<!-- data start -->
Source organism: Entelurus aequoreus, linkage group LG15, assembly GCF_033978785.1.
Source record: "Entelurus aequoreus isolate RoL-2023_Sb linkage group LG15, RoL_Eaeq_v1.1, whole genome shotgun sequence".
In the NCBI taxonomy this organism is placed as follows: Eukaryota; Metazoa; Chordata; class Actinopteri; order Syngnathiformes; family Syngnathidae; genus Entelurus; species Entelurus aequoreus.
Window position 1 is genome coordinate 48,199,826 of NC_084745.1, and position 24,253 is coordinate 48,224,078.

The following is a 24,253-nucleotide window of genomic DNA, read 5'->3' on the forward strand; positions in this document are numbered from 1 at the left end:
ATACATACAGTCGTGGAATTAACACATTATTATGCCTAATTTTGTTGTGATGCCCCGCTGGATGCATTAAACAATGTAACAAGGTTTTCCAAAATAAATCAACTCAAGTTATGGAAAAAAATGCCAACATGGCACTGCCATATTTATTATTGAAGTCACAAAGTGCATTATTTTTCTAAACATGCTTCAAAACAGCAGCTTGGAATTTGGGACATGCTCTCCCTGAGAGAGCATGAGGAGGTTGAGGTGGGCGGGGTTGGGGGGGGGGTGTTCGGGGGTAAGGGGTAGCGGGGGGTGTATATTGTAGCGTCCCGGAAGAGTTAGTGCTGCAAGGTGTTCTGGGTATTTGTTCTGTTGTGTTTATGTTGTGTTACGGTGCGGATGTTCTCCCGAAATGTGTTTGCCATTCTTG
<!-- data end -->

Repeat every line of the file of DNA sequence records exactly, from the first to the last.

Source organism: Entelurus aequoreus, linkage group LG15, assembly GCF_033978785.1.
Source record: "Entelurus aequoreus isolate RoL-2023_Sb linkage group LG15, RoL_Eaeq_v1.1, whole genome shotgun sequence".
In the NCBI taxonomy this organism is placed as follows: Eukaryota; Metazoa; Chordata; class Actinopteri; order Syngnathiformes; family Syngnathidae; genus Entelurus; species Entelurus aequoreus.
Window position 1 is genome coordinate 48,199,826 of NC_084745.1, and position 24,253 is coordinate 48,224,078.

The following is a 24,253-nucleotide window of genomic DNA, read 5'->3' on the forward strand; positions in this document are numbered from 1 at the left end:
ATACATACAGTCGTGGAATTAACACATTATTATGCCTAATTTTGTTGTGATGCCCCGCTGGATGCATTAAACAATGTAACAAGGTTTTCCAAAATAAATCAACTCAAGTTATGGAAAAAAATGCCAACATGGCACTGCCATATTTATTATTGAAGTCACAAAGTGCATTATTTTTCTAAACATGCTTCAAAACAGCAGCTTGGAATTTGGGACATGCTCTCCCTGAGAGAGCATGAGGAGGTTGAGGTGGGCGGGGTTGGGGGGGGGGTGTTCGGGGGTAAGGGGTAGCGGGGGGTGTATATTGTAGCGTCCCGGAAGAGTTAGTGCTGCAAGGTGTTCTGGGTATTTGTTCTGTTGTGTTTATGTTGTGTTACGGTGCGGATGTTCTCCCGAAATGTGTTTGCCATTCTTG